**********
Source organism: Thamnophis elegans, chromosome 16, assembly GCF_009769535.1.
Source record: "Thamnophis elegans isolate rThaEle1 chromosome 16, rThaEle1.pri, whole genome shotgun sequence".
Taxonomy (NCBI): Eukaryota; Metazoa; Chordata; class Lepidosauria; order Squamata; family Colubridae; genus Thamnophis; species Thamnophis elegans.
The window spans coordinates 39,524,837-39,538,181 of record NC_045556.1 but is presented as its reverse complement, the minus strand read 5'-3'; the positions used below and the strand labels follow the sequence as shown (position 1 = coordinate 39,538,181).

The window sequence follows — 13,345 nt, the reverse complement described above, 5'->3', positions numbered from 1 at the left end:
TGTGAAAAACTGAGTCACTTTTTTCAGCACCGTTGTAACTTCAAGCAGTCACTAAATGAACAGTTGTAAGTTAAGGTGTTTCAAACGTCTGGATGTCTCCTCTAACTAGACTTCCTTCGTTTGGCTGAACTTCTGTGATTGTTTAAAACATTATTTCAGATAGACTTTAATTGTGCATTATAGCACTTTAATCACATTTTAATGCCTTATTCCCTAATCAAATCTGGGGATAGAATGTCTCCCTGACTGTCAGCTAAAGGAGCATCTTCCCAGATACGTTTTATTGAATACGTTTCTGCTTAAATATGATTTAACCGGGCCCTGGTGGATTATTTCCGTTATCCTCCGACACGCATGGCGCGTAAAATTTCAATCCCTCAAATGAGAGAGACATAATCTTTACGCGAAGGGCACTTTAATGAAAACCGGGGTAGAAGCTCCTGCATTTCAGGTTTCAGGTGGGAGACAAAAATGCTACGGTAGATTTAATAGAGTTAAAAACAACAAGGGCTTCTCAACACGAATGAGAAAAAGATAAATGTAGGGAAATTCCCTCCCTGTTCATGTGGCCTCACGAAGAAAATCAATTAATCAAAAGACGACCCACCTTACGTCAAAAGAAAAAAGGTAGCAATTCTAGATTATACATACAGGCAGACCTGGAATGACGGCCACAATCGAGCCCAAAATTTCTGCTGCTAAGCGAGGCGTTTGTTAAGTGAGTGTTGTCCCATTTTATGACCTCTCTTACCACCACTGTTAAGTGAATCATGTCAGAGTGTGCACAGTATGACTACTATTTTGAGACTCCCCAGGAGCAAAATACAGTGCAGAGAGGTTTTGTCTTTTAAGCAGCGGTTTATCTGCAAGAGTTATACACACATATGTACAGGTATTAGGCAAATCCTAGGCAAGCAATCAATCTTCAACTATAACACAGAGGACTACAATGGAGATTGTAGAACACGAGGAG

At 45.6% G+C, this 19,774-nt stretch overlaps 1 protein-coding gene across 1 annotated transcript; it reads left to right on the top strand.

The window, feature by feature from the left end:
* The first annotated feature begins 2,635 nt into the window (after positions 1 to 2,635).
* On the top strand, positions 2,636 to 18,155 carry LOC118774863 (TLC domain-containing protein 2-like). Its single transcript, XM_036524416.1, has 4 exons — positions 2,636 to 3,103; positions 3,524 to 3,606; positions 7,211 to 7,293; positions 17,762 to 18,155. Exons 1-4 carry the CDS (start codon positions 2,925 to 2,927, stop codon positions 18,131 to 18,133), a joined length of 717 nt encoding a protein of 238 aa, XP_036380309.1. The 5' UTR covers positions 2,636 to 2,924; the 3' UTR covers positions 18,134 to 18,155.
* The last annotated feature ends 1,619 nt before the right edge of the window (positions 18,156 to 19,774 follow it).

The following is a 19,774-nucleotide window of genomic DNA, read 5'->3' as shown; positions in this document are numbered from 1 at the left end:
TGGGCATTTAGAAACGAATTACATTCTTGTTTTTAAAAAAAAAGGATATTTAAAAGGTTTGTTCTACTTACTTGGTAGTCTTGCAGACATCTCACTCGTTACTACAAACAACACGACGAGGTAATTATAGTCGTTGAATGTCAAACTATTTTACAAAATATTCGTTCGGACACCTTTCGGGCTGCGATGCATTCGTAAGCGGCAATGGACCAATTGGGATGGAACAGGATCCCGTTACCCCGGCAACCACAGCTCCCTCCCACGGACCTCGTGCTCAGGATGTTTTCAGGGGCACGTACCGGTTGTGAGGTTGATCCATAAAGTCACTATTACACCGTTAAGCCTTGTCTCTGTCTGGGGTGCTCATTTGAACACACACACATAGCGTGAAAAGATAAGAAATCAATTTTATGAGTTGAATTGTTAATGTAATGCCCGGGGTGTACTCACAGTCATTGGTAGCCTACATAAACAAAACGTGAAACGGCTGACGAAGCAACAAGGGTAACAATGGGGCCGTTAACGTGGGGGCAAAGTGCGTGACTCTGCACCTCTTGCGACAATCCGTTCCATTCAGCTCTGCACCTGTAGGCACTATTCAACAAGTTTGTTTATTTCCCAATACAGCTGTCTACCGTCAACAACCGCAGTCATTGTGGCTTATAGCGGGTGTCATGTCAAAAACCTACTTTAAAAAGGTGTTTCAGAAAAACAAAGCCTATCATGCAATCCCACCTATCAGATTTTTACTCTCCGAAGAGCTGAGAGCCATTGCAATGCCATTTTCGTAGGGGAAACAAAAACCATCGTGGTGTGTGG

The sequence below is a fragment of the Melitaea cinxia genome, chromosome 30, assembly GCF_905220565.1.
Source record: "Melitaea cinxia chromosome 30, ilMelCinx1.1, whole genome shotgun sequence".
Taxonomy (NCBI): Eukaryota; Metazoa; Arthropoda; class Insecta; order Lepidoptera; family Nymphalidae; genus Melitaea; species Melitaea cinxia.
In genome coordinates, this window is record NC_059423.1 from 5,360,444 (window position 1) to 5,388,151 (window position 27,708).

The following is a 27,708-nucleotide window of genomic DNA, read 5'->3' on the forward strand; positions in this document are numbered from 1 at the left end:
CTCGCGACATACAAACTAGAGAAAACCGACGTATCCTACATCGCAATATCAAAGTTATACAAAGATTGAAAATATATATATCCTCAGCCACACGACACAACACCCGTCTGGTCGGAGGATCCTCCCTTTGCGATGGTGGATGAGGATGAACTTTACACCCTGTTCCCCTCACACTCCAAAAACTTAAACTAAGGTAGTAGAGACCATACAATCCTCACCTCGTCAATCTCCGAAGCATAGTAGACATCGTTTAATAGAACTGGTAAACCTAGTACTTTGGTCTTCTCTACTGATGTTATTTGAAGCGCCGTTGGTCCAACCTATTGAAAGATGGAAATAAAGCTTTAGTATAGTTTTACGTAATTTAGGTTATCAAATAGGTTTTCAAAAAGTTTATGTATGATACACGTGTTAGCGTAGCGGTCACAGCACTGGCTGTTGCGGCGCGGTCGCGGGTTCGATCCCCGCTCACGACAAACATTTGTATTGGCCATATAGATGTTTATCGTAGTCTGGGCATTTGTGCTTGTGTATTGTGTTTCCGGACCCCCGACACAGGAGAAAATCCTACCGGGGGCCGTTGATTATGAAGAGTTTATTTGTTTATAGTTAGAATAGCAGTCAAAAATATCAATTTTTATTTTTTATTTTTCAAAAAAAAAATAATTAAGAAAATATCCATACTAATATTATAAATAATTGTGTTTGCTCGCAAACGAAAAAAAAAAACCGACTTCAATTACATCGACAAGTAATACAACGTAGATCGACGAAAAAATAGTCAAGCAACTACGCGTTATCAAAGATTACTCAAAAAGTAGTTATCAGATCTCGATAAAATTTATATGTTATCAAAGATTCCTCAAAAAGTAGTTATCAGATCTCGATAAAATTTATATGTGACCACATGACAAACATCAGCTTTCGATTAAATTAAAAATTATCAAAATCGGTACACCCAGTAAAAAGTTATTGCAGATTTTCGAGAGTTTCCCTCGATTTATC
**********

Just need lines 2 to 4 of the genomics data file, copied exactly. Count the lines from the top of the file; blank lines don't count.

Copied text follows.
Source record: "Thamnophis elegans isolate rThaEle1 chromosome 16, rThaEle1.pri, whole genome shotgun sequence".
Taxonomy (NCBI): Eukaryota; Metazoa; Chordata; class Lepidosauria; order Squamata; family Colubridae; genus Thamnophis; species Thamnophis elegans.
The window spans coordinates 39,524,837-39,538,181 of record NC_045556.1 but is presented as its reverse complement, the minus strand read 5'-3'; the positions used below and the strand labels follow the sequence as shown (position 1 = coordinate 39,538,181).